Murin-an (Modern Japanese garden )

Garden Culture

The gardens of aristocratic residences and temples embody the hearts and souls of the landscape gardeners who created them.
Delight in thinking about why a stone lantern has been placed here, or why a rock there?

Looking upon a garden in Kyoto, conjures up a physical sense of the earth, wind and aromas of Kyoto both today and a thousand years ago.
Landscaped next to the Myojingawa Stream, the Garden of Nishimura Villa is the legacy of a Kamigamo chief Shinto priest, who designed it in 1181, with a sacred rock symbolizing the deity mountain and a place for priests to perform cold-water ablutions before serving at the shrines. Thus, making the most of the clear flow of Myojingawa Stream and the seasonal blooms, this garden underpins beliefs embodied in nature.
The whole of the Matsuo-Yamada area was the manor of Count Hamuro in the Heian period. The Yamaguchi family of Nishiyama served Count Hamuro in the Heian period and have lived on this land for more than 400 years. The name of the house and garden is “Taikokyo”, meaning “the house with the aroma of moss”, an appellation supplied by a tea master And, even today, the house and garden are used for many tea ceremonies, enabling visitors to enjoy the lush hues of various mosses contrasted against the beauty of cherry blossoms, rhododendrons and maples.
With the emergence of Zen Buddhism, came the stone and sand arrangements of karesansui, or Japanese rock gardens. The dry landscape garden at Ryoan-ji Temple is laid with white gravel across a width of 25 meters and a depth of 10 meters and has just 15 small-to-large stones positioned within its rectangular shape – yet, this micro wonder conjures up varied landscapes and visions in the mind’s eye of viewers, rousing philosophical discoveries that talk to the self.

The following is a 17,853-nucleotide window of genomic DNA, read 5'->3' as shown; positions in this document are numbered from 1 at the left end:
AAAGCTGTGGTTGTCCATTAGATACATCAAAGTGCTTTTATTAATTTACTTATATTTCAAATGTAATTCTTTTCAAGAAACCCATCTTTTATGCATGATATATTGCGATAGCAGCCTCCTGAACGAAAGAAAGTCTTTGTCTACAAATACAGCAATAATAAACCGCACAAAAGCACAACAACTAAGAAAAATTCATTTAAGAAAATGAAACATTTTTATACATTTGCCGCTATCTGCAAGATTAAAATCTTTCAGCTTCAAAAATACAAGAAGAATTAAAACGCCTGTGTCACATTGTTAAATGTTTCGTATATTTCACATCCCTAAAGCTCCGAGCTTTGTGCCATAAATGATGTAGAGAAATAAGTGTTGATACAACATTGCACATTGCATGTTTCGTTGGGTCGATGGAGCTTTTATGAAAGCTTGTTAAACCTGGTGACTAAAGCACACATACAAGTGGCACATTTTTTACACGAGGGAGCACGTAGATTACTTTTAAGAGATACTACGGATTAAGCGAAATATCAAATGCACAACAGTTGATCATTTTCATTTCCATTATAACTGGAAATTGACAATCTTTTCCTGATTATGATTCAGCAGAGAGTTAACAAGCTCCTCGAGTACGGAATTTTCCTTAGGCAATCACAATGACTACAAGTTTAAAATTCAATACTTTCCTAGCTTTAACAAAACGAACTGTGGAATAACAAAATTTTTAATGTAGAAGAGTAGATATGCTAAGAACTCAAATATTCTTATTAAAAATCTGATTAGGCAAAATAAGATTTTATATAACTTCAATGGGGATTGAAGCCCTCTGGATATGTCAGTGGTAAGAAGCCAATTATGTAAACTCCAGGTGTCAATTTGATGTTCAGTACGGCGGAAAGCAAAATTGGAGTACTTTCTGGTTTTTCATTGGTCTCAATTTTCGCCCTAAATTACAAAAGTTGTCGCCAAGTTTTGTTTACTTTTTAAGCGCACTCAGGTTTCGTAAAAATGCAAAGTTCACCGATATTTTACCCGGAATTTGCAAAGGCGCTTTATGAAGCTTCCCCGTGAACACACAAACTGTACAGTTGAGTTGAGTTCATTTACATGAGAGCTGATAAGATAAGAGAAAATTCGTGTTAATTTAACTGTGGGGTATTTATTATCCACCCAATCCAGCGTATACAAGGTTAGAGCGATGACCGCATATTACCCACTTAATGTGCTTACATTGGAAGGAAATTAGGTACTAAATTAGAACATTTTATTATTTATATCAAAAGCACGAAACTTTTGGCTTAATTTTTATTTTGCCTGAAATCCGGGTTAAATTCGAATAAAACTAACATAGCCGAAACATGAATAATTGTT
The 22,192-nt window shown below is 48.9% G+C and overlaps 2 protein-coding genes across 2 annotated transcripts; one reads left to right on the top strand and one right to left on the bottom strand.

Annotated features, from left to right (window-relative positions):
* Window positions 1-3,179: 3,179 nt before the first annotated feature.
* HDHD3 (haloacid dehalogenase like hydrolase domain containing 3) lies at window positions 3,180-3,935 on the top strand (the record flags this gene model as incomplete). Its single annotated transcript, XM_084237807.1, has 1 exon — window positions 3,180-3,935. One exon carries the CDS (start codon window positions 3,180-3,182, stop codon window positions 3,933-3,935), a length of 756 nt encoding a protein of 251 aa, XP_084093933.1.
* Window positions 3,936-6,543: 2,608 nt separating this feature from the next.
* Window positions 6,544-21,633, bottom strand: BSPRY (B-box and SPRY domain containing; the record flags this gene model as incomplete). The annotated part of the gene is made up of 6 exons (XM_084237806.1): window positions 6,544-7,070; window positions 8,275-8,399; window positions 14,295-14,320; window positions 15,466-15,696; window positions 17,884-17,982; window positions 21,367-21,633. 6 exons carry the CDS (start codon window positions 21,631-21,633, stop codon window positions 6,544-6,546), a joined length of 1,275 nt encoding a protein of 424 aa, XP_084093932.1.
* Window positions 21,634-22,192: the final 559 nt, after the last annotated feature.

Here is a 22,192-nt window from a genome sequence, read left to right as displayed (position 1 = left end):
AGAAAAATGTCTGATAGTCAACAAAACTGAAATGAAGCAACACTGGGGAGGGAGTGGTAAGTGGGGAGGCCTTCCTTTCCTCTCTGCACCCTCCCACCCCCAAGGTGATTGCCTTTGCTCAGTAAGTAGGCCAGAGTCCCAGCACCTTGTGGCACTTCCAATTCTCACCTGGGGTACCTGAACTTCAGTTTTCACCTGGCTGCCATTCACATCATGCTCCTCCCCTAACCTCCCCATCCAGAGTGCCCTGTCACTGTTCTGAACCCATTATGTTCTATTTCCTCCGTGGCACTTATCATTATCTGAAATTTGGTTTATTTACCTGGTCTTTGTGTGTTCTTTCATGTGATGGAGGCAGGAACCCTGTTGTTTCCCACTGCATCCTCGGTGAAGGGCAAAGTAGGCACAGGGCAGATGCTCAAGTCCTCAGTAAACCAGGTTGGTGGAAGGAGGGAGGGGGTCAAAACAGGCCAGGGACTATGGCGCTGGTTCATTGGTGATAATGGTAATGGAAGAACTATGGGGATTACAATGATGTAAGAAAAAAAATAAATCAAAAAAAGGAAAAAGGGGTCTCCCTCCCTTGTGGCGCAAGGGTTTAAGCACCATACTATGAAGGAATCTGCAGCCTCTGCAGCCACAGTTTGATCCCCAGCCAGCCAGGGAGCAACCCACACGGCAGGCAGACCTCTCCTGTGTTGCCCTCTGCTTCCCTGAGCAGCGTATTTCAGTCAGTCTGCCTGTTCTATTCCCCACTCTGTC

The garden at Murin-an, the villa of Aritomo Yamagata, one of Japan's elder statesmen during the Meiji and Taisho periods, is a designated national place of scenic beauty created according to Yamagata's instructions by landscaperJihei Ogawa VII between 1894-96. By incorporating the view of the Higashiyama mountains and water from Lake Biwa Canal, the garden radiates a vivid and bright atmosphere redolent of the modern era ushered in by the Meiji period (1868-1912). Lake Biwa Canal, completed in1890, was indispensable in making Murin-an, with its sparkling stream and lush lawn, the most pioneering garden of its time.
Around the same time, Jihei Ogawa VII also landscaped the garden at the Namikawa Cloisonné Museum of Kyoto. In fact, this is said to be the first garden where Ogawa incorporated water from Lake Biwa Canal. Offset by the strong impression of lively flowing water, the garden casually incorporates rocks and old roof tiles and is decorated with objects, such as stone lanterns and a stone wash basin.

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